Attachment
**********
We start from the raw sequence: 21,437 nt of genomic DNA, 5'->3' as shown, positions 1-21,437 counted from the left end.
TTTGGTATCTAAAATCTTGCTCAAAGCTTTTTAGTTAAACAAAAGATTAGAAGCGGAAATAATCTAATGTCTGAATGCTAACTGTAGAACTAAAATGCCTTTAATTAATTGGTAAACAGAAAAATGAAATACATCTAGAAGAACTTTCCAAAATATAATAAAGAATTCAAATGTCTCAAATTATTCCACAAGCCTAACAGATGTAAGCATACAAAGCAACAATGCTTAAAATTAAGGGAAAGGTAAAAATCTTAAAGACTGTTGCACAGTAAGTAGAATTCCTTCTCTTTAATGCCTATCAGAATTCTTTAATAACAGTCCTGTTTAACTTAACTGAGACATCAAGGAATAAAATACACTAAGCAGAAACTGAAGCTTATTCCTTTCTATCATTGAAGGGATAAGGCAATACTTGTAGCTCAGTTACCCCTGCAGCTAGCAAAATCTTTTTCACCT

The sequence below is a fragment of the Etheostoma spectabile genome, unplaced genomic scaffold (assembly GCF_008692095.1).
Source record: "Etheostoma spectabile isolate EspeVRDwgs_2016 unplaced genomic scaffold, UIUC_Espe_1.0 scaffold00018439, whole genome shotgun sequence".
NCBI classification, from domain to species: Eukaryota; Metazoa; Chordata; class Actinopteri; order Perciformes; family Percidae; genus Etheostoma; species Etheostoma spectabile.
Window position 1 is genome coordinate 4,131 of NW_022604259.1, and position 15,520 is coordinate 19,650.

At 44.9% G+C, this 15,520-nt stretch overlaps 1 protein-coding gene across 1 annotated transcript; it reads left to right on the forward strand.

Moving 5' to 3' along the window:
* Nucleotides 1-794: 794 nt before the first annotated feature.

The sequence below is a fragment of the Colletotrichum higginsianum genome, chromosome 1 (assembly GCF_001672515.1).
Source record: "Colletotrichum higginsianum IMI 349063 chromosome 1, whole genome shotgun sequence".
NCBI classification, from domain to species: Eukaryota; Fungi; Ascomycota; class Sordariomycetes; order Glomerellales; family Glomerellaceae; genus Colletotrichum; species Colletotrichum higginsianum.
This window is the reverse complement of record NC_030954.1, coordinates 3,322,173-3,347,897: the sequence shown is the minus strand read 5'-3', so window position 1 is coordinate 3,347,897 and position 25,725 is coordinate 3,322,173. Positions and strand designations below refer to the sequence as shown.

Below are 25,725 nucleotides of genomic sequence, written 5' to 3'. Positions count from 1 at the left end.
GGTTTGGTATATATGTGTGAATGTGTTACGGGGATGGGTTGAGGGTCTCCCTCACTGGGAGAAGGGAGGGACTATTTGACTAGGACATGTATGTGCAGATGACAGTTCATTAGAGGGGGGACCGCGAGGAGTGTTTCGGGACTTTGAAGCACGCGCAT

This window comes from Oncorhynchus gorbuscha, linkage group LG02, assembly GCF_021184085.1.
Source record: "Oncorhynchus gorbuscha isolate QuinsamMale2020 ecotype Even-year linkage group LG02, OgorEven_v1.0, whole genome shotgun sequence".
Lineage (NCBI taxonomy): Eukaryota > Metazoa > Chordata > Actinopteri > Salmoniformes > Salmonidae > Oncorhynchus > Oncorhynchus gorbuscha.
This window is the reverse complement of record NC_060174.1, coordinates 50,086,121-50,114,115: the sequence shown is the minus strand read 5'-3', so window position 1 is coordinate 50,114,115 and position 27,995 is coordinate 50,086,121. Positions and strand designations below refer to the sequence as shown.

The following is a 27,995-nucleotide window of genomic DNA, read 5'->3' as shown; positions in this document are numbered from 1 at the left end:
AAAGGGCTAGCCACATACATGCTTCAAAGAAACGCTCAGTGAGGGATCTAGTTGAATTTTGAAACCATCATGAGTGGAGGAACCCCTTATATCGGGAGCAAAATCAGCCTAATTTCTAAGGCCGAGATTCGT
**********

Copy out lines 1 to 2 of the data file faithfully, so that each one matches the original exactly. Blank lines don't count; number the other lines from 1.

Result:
We start from the raw sequence: 21,437 nt of genomic DNA, 5'->3' as shown, positions 1-21,437 counted from the left end.
TTTGGTATCTAAAATCTTGCTCAAAGCTTTTTAGTTAAACAAAAGATTAGAAGCGGAAATAATCTAATGTCTGAATGCTAACTGTAGAACTAAAATGCCTTTAATTAATTGGTAAACAGAAAAATGAAATACATCTAGAAGAACTTTCCAAAATATAATAAAGAATTCAAATGTCTCAAATTATTCCACAAGCCTAACAGATGTAAGCATACAAAGCAACAATGCTTAAAATTAAGGGAAAGGTAAAAATCTTAAAGACTGTTGCACAGTAAGTAGAATTCCTTCTCTTTAATGCCTATCAGAATTCTTTAATAACAGTCCTGTTTAACTTAACTGAGACATCAAGGAATAAAATACACTAAGCAGAAACTGAAGCTTATTCCTTTCTATCATTGAAGGGATAAGGCAATACTTGTAGCTCAGTTACCCCTGCAGCTAGCAAAATCTTTTTCACCT